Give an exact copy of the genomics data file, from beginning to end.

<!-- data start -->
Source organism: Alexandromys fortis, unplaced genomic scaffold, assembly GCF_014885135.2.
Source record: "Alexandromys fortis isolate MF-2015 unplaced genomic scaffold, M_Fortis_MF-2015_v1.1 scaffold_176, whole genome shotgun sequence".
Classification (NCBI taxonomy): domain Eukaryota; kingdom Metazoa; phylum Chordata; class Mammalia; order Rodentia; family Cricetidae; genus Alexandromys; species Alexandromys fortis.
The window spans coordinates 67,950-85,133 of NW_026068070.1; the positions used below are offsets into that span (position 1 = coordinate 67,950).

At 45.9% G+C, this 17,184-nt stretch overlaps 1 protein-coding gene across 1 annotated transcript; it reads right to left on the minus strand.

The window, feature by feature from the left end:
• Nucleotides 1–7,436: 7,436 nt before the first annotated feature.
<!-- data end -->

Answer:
Source organism: Alexandromys fortis, unplaced genomic scaffold, assembly GCF_014885135.2.
Source record: "Alexandromys fortis isolate MF-2015 unplaced genomic scaffold, M_Fortis_MF-2015_v1.1 scaffold_176, whole genome shotgun sequence".
Classification (NCBI taxonomy): domain Eukaryota; kingdom Metazoa; phylum Chordata; class Mammalia; order Rodentia; family Cricetidae; genus Alexandromys; species Alexandromys fortis.
The window spans coordinates 67,950-85,133 of NW_026068070.1; the positions used below are offsets into that span (position 1 = coordinate 67,950).

At 45.9% G+C, this 17,184-nt stretch overlaps 1 protein-coding gene across 1 annotated transcript; it reads right to left on the minus strand.

The window, feature by feature from the left end:
• Nucleotides 1–7,436: 7,436 nt before the first annotated feature.